Agriculture and the “fiscal cliff”: Part 2

In what may be the single most significant factor affecting the very near future of the U.S. economy, the oft-referred to “fiscal cliff” is looming on the horizon. We asked some experts in the field of agricultural economics to provide their take on how agriculture, in particular, could be influenced. We will be sharing their responses in a three part series. Here is the second response from Mike Zuzolo, with Global Commodity Analytics and Consulting, LLC.

Much like the financial markets, commodity markets are primarily driven by risk-takers and international trade, in my view. Further, these two drivers to the markets are intertwined; they should not be separated.

Mike Zuzolo

Mike Zuzolo

Much of what drives both risk-takers and international trade hinges upon the conviction or confidence of the markets, in my estimation. Increased expectations for stronger global growth and increased capital movement across borders to invest lend the financial and commodity markets to a “risk-on” attitude, whereby these markets are willing to take prices higher, generally speaking, on the idea that both capital an d international trade will continue to increase.

If the so-called “fiscal cliff” is not resolved by our political leaders in Washington, D.C., the Congressional Budget Office forecasts that the U.S. will fall back into recession in 2013. Therefore, if the “fiscal cliff” were not solved by early 2013, I believe the financial and commodity markets both would begin to price-in reduced international trade, and return once again to a “risk-off” attitude — similar to the one seen in the Fall of 2011. In that time period, the markets increasingly expected the European Union’s debt crisis to worsen and spill into other European countries.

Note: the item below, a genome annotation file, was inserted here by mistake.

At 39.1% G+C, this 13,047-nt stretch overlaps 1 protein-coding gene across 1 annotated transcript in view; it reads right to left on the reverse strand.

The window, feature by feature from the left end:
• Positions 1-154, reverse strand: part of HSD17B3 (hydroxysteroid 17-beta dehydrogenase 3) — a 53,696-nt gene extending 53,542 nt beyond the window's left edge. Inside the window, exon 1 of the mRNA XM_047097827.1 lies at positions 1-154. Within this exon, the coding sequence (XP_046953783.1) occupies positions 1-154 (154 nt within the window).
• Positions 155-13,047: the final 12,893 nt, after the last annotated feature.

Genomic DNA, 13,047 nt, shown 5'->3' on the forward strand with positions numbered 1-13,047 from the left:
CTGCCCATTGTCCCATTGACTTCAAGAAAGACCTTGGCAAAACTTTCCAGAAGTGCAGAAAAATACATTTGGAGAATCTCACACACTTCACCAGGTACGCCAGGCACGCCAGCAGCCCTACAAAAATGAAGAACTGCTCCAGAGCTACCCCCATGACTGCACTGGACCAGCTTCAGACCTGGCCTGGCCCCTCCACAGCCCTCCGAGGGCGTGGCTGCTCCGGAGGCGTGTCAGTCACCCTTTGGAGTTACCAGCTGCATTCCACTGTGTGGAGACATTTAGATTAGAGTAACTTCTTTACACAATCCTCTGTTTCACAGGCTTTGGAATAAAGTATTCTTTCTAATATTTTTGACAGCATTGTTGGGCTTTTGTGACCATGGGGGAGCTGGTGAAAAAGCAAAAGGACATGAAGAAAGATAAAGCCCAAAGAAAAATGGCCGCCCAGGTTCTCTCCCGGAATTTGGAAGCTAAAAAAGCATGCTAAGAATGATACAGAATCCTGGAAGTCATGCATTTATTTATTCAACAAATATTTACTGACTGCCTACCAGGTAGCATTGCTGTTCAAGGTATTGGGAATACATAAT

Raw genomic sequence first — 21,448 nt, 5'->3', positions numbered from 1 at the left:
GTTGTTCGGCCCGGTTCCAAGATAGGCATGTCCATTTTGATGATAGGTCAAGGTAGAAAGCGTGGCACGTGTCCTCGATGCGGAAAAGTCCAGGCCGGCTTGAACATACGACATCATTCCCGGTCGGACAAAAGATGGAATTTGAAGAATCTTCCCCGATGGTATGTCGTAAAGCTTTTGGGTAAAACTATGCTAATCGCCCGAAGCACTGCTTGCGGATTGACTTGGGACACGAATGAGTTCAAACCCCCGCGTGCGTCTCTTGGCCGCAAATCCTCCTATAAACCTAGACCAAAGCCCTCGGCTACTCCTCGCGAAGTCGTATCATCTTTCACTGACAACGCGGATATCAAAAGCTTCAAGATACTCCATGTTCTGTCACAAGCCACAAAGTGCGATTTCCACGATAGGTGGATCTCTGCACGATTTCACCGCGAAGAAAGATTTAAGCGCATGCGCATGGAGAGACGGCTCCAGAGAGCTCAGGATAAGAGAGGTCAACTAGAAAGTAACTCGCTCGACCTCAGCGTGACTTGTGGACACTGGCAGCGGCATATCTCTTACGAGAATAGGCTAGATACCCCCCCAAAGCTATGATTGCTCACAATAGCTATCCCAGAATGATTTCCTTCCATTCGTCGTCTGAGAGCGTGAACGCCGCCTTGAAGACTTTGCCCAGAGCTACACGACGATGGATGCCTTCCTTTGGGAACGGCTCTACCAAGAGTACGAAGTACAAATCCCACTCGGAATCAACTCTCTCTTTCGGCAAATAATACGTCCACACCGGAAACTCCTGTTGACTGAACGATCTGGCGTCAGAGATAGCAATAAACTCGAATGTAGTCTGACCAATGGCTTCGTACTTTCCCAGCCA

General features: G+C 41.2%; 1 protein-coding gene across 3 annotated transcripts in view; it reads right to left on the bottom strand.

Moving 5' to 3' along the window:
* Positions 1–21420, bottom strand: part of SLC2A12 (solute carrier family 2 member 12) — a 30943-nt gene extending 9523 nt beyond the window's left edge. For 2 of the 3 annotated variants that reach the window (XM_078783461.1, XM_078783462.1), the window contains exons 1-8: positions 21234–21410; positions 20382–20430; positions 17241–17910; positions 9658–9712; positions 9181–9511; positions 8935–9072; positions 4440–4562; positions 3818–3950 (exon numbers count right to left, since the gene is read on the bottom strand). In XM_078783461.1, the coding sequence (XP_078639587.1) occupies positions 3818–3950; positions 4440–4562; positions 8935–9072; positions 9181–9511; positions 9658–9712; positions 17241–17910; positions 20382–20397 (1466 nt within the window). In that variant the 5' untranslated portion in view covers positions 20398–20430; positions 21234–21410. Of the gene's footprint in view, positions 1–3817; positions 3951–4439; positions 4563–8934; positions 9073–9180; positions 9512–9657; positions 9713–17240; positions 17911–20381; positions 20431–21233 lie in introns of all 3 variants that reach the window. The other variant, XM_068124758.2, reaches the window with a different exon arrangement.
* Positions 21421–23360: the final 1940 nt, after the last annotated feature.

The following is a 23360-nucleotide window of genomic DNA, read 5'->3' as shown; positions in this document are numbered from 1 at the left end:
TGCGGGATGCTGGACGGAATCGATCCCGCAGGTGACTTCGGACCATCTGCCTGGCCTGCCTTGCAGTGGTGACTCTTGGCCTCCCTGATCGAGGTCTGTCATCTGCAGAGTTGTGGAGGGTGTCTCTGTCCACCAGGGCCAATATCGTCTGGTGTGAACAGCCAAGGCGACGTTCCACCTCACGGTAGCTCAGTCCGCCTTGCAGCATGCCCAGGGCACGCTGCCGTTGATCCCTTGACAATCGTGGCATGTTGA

But unlike the Fall of 2011, when the Dow Jones-UBS Agriculture Commodity Sub-Index fell 26% from its August high to its early December low, a return to a U.S. recession in 2013 is likely to push the EU (and even possibly China) back into recession as well, in my opinion (I’m defining a Chinese Recession as one which GDP falls below 6% because that is where growth at that level would likely increase unemployment similar to that of previous financial crisis.) In other words, a U.S.-led recession in 2013 has a strong likelihood of bringing about a global recession, in my estimation. A scenario like this isn’t a friendly scenario for capital flows, for international trade, or for agricultural commodity demand. Further, under this scenario, I think it’s important to consider the potential that a similar percentage decline in the DJ-UBS Agriculture Sub-Index could occur.

There is a caveat to this in what I would call a “near worst-case scenario.” Because the U.S. Dollar and U.S. Bonds are unlikely to be safe-haven instruments for risk-takers in the financial and commodity markets as they were in 2011 (since the U.S. is leading the declines in growth and the cause of this potential global recession), one could raise the possibility that the best “safe-haven” under this circumstance would be gold. If gold is a safe-haven instrument, do other tangible commodities, such as grains and oilseeds, feel support from this? Does the financial and commodity market perceive all hard-assets such as commodities as supportive due to gold? In today’s inter-connected, interdependent global economy, this is not something I am planning or counting-on for my clients and subscribers in 2013.

The information and data contained herein was obtained from sources deemed reliable. Their accuracy and completeness is not guaranteed. Any decision to purchase or sell based upon such information is the responsibility of the person authorizing the transaction. Prices could already have factored-into them the seasonality or cycles of the market. Copyright, 2012 Global Commodity Analytics & Consulting LLC

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